26 October

Whilst observing the vista of falling golden leaves, inhaling the scent of mildly decaying organic matter on the forest floor and blasting Vivaldi’s good-old Four Seasons in my earphones, I am happy to affirm that this is the time of harvest. Autumn is a busy period at Rupert and many things are happening, including Federico Campagna’s lecture Home and Monica Mays’s exhibition Bucolic Gang as part of our Public Programme, as well as the announcement of the selected participants for the 2022 residency programme, just to name a few. 

The transition of seasons alludes to thoughts about the future at the end of the world or that which constructs our realities and how (much) we are in charge of it. And while contemplating these questions, it is enriching to listen to Federico Campagna’s lecture, during which he elaborates on the notion of domesticity and home as a portal towards understanding complex realities. Federico’s lecture stems from his ongoing research and conversation with the artist Monica Mays about her exhibition Bucolic Gang.

Bucolic Gang is the aftermath of Monica’s residency at Rupert in 2020. During this time, she foraged in local areas for various greenery, acquired leather sheets from an abandoned Soviet factory and gathered discarded household objects from around Vilnius, among many other things. As Monica mentioned during the exhibition’s opening, she is interested in the idea of duality that is embedded in the history and essence of these objects and in them becoming part of the sculptures in Bucolic Gang. Configurations of found objects and Monica’s newly produced forms emerge as sculptures, as something completely different and mutated from their origins a flawed pearl, if you like. Talking of flawed pearls, the Baroque (or Neo-Baroque) period was another underlying tone in the exhibition, even reverberating in the choice of its location of the Baroque Church of Saint Virgin Maria in Vilnius. The church is also flawed but in its own way: its main altar is divided in half by a concrete floor (during Soviet times this space was turned into a warehouse) and the frescoes, presumably once lavish, now remain as ghostly fractions of imagery. Another stratum of the exhibition is anamorphosis which, in the context of the exhibition, is only used as a metaphor to observe the complexity of realities, be it the exhibition’s or our own.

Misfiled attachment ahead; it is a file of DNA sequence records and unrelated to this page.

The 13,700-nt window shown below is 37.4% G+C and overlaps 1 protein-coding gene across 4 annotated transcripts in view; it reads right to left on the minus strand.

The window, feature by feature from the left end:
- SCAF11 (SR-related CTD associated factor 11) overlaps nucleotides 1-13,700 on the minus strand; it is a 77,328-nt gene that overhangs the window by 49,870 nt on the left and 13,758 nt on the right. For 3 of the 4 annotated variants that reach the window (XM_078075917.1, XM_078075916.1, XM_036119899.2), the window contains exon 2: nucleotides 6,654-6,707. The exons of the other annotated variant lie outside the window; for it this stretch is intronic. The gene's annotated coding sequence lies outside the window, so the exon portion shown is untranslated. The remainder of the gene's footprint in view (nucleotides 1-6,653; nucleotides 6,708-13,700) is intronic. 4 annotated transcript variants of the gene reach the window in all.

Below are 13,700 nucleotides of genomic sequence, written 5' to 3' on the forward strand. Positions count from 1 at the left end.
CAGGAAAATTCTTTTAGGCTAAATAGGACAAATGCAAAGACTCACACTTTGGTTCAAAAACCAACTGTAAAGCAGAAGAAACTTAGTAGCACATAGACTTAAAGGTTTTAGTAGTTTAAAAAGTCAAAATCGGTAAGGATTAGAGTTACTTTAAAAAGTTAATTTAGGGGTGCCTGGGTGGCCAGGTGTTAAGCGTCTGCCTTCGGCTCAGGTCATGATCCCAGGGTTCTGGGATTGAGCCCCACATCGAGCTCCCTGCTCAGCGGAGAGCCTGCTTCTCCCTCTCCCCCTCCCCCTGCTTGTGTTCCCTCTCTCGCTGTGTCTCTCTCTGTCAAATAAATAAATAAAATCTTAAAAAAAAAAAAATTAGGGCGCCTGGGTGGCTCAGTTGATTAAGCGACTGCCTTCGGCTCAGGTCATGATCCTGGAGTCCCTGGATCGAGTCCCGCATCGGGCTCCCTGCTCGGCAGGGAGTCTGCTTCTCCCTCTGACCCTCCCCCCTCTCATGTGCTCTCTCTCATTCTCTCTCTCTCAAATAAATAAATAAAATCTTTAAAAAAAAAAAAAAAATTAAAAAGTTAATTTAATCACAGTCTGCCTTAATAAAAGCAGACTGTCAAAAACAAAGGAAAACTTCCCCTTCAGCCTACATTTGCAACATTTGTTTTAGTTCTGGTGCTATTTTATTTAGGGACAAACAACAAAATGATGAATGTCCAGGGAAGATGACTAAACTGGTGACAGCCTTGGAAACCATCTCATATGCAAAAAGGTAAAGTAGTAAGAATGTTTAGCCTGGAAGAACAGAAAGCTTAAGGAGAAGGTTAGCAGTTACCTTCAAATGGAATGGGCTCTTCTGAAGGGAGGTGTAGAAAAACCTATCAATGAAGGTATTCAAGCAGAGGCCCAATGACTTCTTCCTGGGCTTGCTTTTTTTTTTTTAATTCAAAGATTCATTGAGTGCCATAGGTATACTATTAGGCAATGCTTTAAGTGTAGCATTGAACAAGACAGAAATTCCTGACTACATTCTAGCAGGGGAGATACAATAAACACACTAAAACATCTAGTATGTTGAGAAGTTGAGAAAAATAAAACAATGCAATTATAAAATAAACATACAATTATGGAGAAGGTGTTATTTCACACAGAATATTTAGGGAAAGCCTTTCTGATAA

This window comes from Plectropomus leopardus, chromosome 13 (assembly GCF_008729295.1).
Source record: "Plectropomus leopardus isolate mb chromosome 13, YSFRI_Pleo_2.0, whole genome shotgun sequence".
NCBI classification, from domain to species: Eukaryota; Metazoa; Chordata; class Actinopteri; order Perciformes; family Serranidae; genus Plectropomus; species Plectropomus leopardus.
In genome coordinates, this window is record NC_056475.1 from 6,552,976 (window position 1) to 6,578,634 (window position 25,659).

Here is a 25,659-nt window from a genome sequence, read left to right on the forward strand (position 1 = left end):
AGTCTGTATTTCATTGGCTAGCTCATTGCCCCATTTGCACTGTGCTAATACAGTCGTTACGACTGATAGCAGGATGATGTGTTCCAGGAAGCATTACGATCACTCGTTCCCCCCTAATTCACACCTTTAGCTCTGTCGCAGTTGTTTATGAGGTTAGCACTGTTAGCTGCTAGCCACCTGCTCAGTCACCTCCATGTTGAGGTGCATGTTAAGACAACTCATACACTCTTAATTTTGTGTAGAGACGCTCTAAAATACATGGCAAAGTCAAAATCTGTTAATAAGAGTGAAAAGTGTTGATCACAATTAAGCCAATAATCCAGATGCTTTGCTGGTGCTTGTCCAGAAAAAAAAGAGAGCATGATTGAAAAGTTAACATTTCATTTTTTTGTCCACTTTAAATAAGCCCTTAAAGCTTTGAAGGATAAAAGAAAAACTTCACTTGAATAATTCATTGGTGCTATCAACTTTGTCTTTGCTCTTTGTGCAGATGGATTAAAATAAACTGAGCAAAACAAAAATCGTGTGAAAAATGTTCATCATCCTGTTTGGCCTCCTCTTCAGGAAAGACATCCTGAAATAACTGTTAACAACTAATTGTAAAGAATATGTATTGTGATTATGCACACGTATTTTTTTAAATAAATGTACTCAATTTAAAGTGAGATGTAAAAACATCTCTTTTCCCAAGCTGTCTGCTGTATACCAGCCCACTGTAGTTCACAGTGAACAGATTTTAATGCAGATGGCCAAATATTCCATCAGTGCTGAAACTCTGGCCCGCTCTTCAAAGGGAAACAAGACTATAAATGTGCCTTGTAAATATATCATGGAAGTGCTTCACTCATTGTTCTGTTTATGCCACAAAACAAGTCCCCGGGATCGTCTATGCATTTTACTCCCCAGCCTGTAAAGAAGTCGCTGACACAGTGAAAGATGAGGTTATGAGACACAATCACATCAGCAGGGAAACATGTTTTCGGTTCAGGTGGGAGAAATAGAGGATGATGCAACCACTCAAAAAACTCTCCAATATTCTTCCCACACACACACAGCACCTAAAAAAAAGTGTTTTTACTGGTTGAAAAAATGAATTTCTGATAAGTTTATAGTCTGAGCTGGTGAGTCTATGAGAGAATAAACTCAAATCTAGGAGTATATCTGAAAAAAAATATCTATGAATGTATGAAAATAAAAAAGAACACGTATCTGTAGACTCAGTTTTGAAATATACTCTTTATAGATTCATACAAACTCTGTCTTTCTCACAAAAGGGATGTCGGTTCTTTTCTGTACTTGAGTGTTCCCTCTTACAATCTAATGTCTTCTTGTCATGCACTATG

In the hope of these beautiful, organic encounters and their outcomes, it truly is a joy to announce Rupert’s 2022 residents. Among them are international artists, curators, writers and other interdisciplinary researchers: Andrius Arutiunian, Boz Deseo Garden, Danae Io, Davinia-Ann Robinson, Drew Zeiba, Gillies Adamson Semple, Isabella Benshimol Toro, Kyung Bin Koh, Lynton Talbot, Mika Hayashi Ebbesen, Mike Sperlinger, Murat Adash, Omsk Social Club, Philip Coyne, Ricki Dwyer, Sam Williams, Sarah Friend, Yassmin Abdel-Magied and Yen Chun Lin (as part of the collective ‘Yen + Here’). Residents will be working on their independent projects while getting to know the local cultural context, art institutions, other practitioners and audiences. We very much look forward to welcoming you to Vilnius!

Truly yours,


Rupert's Reading Sessions

Every month, a member of Rupert’s team or an invited guest selects material to discuss. The reading sessions are open to anyone by registration.

New 'Open Studio' episode with Miriam Naeh

Miriam Naeh is a London-based multi-disciplinary artist whose work is deeply influenced by human practice of storytelling. In her installations-as-narratives, she combines Middle Eastern mythology, post-humanist thought, humor, and personal experiences. This mixture produces de-centralized experiences, where the viewer is invited to participate in a quasi-mythological story, at the same time creating it and giving it particular meaning. Miriam combines a variety of media in her work and is particularly interested in the binaries of the real versus fictional, natural versus artificial. She invites the viewer to explore this ambiguous world where grotesque meets fragility and laughter meets “the sad sublime”. Listen here.